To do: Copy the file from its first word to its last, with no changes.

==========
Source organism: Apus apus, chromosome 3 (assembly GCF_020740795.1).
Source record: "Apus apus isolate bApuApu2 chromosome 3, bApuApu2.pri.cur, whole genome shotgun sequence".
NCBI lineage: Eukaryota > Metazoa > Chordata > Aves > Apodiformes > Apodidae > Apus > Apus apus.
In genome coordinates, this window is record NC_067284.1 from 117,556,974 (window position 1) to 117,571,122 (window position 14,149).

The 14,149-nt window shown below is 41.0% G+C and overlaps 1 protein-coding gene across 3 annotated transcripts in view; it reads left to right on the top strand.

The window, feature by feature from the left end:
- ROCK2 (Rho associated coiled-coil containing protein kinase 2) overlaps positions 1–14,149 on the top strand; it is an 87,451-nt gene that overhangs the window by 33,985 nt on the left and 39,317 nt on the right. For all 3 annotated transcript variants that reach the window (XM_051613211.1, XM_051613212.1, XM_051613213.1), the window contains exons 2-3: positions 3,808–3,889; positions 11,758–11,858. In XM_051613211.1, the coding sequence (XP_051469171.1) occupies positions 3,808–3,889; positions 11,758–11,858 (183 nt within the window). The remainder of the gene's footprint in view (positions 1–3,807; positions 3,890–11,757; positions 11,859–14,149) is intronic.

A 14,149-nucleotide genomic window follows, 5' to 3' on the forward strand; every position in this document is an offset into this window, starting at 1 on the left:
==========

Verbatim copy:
Source organism: Apus apus, chromosome 3 (assembly GCF_020740795.1).
Source record: "Apus apus isolate bApuApu2 chromosome 3, bApuApu2.pri.cur, whole genome shotgun sequence".
NCBI lineage: Eukaryota > Metazoa > Chordata > Aves > Apodiformes > Apodidae > Apus > Apus apus.
In genome coordinates, this window is record NC_067284.1 from 117,556,974 (window position 1) to 117,571,122 (window position 14,149).

The 14,149-nt window shown below is 41.0% G+C and overlaps 1 protein-coding gene across 3 annotated transcripts in view; it reads left to right on the top strand.

The window, feature by feature from the left end:
- ROCK2 (Rho associated coiled-coil containing protein kinase 2) overlaps positions 1–14,149 on the top strand; it is an 87,451-nt gene that overhangs the window by 33,985 nt on the left and 39,317 nt on the right. For all 3 annotated transcript variants that reach the window (XM_051613211.1, XM_051613212.1, XM_051613213.1), the window contains exons 2-3: positions 3,808–3,889; positions 11,758–11,858. In XM_051613211.1, the coding sequence (XP_051469171.1) occupies positions 3,808–3,889; positions 11,758–11,858 (183 nt within the window). The remainder of the gene's footprint in view (positions 1–3,807; positions 3,890–11,757; positions 11,859–14,149) is intronic.

A 14,149-nucleotide genomic window follows, 5' to 3' on the forward strand; every position in this document is an offset into this window, starting at 1 on the left: